Many people like to sleep with the thermostat turned down or with a fan blowing on them. Cooler temps promotes more restful sleeping.
But could you stand napping outside when it’s almost zero or even below zero degrees F? Would you make your child do it?
Let me ask you another question. Do you want your child removed from your custody and raised by other people? Because that’s what would happen – at least in the United States.
But in the cold-climate countries that make up Scandinavia, no one would bat an eye. In fact, infants’ that are only days old commonly put outside to catch a few z’s in sub-zero weather.
If that sounds cold, it’s because it is cold. You’re not nuts.
According to the BBC, it’s not even just parents putting the freeze on their kids. Preschools will routinely wheel the babies outside at nap time in the winter. In the Stockholm area, one school pushes the kiddies out until the age of three.
Head teacher Brittmarie Carlzon says,
When the temperature drops to -15C (5F) we always cover the prams with blankets … It’s not only the temperature that matters, it’s also how cold it feels. Some days it can be -15C but it actually feels like -20C (-4F) because of the wind.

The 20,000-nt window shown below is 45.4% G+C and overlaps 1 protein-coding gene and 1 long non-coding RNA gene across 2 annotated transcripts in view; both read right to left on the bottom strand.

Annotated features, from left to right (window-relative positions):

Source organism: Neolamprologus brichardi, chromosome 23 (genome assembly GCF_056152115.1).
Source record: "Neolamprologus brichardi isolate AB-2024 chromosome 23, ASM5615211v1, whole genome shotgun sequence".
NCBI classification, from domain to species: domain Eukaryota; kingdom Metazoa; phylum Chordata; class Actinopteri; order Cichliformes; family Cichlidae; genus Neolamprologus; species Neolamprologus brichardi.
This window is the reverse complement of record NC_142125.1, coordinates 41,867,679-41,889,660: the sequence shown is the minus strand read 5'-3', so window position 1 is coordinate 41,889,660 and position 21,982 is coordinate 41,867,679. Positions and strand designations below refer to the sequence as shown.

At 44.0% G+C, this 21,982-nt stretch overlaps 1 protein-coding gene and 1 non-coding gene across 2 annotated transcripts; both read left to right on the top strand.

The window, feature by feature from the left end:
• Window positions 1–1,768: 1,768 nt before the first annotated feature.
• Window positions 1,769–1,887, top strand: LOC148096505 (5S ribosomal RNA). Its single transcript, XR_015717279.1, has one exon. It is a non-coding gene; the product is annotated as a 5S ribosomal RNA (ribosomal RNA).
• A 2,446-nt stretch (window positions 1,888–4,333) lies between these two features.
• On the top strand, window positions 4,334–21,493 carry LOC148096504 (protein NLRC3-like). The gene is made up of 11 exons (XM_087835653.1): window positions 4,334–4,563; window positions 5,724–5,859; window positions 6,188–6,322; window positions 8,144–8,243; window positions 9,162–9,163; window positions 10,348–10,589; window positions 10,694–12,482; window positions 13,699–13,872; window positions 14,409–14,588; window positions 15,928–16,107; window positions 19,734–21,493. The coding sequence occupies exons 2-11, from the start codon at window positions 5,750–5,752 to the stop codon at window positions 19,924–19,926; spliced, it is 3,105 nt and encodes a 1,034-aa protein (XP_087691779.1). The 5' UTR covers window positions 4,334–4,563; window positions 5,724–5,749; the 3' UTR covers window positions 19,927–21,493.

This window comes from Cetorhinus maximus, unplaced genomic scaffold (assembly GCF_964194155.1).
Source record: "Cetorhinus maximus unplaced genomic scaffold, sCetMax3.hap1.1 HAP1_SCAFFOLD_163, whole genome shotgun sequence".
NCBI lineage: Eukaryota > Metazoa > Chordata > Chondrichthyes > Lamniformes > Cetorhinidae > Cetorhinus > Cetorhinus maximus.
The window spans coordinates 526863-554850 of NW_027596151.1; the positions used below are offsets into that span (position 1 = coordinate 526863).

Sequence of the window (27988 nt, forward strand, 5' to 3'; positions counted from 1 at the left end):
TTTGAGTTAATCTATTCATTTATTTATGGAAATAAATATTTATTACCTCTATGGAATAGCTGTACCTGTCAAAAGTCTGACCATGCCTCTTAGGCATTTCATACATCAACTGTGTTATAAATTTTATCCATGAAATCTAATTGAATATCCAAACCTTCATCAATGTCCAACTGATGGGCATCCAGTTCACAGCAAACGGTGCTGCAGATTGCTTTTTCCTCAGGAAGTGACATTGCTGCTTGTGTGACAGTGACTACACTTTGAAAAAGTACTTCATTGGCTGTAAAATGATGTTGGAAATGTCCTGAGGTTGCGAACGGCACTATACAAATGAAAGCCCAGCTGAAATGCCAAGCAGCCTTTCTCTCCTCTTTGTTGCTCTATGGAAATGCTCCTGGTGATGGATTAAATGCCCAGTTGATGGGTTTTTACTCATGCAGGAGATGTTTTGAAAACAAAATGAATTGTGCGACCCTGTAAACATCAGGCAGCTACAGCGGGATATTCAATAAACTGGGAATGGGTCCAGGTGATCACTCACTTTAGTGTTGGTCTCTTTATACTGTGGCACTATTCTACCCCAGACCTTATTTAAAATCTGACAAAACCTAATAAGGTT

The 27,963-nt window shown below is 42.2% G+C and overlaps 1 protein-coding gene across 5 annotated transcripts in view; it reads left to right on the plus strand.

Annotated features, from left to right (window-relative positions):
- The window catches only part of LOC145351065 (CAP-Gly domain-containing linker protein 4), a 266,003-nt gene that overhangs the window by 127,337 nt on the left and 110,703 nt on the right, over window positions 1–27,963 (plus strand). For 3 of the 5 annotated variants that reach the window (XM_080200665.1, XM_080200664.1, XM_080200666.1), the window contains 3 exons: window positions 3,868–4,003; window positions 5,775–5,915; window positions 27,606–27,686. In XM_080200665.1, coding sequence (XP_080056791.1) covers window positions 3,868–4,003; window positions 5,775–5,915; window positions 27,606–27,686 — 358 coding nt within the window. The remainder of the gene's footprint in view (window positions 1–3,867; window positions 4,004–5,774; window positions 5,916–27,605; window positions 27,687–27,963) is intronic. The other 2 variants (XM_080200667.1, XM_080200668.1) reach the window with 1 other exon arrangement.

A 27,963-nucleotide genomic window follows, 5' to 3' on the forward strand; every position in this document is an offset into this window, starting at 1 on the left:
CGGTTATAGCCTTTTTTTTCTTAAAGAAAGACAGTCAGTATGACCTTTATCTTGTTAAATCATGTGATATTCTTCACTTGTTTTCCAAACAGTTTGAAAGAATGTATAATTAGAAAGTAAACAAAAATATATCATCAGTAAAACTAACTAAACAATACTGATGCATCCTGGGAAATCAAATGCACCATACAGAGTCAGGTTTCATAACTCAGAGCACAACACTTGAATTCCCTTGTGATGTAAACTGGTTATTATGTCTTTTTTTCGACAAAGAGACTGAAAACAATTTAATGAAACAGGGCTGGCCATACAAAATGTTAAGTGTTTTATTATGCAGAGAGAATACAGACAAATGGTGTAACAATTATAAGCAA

To be clear, that’s a day the kids can nap inside, When it feels -4 F.
So, what exactly is the deal?
Linda McGurk, author of There’s No Such Thing As Bad Weather, wrote on Rain or Shine Mama about these outdoor naps. She explains that it’s one of those charming Scandinavian concepts that’s hard for Americans to understand at first and impossible for Americans to pronounce ever.
She calls it friluftsliv, which translates to “spending time outdoors to get a change of scenery and experience nature with no pressure to compete or achieve.” It’s a return to nature, learning about nature, an immersion in nature, while also cultivating love and respect for it.
Sticking your baby outside for a nap is part of friluftsliv. There’s no need for music players, wave machines or heartbeat noises because the sounds of nature are lulling and relaxing enough.
There is also the belief that kids who spend a large amount of outdoors and away from the petri-dish that is preschool are less likely to get sick.
If you want to try this, make sure your baby is reclined in a stroller. They should wear a wool layer under a snow suit with attached mittens, plus a hat and bunting bag. You should be able to see their face and they shouldn’t be able to turn their head. Check your baby often for signs they are getting too cold. Watch for wild animals, nosy neighbors and child protective services.
Or, embrace your American-ness, put them in a onesie and let them sleep inside. That’s okay too.